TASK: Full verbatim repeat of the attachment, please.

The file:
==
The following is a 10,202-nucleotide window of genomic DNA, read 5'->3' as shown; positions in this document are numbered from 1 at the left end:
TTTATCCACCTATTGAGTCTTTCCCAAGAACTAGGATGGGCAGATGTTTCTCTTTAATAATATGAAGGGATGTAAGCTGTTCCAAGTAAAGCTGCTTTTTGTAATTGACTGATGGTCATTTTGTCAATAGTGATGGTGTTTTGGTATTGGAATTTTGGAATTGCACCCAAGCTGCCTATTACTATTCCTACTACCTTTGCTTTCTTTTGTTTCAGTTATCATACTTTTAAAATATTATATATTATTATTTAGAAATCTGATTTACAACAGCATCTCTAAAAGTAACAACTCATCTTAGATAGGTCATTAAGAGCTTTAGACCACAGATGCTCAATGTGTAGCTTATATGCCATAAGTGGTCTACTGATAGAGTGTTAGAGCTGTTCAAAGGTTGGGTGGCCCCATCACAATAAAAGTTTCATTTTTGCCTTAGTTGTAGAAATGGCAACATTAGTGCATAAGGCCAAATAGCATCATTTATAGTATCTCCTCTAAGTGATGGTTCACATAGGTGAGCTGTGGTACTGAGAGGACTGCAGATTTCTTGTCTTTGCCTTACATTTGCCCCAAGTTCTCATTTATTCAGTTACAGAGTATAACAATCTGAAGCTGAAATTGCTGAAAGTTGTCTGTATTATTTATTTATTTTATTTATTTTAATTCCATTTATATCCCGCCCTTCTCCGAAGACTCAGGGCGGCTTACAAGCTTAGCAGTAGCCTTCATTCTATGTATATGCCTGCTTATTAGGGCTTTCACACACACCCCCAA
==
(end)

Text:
The following is a 10,202-nucleotide window of genomic DNA, read 5'->3' as shown; positions in this document are numbered from 1 at the left end:
TTTATCCACCTATTGAGTCTTTCCCAAGAACTAGGATGGGCAGATGTTTCTCTTTAATAATATGAAGGGATGTAAGCTGTTCCAAGTAAAGCTGCTTTTTGTAATTGACTGATGGTCATTTTGTCAATAGTGATGGTGTTTTGGTATTGGAATTTTGGAATTGCACCCAAGCTGCCTATTACTATTCCTACTACCTTTGCTTTCTTTTGTTTCAGTTATCATACTTTTAAAATATTATATATTATTATTTAGAAATCTGATTTACAACAGCATCTCTAAAAGTAACAACTCATCTTAGATAGGTCATTAAGAGCTTTAGACCACAGATGCTCAATGTGTAGCTTATATGCCATAAGTGGTCTACTGATAGAGTGTTAGAGCTGTTCAAAGGTTGGGTGGCCCCATCACAATAAAAGTTTCATTTTTGCCTTAGTTGTAGAAATGGCAACATTAGTGCATAAGGCCAAATAGCATCATTTATAGTATCTCCTCTAAGTGATGGTTCACATAGGTGAGCTGTGGTACTGAGAGGACTGCAGATTTCTTGTCTTTGCCTTACATTTGCCCCAAGTTCTCATTTATTCAGTTACAGAGTATAACAATCTGAAGCTGAAATTGCTGAAAGTTGTCTGTATTATTTATTTATTTTATTTATTTTAATTCCATTTATATCCCGCCCTTCTCCGAAGACTCAGGGCGGCTTACAAGCTTAGCAGTAGCCTTCATTCTATGTATATGCCTGCTTATTAGGGCTTTCACACACACCCCCAA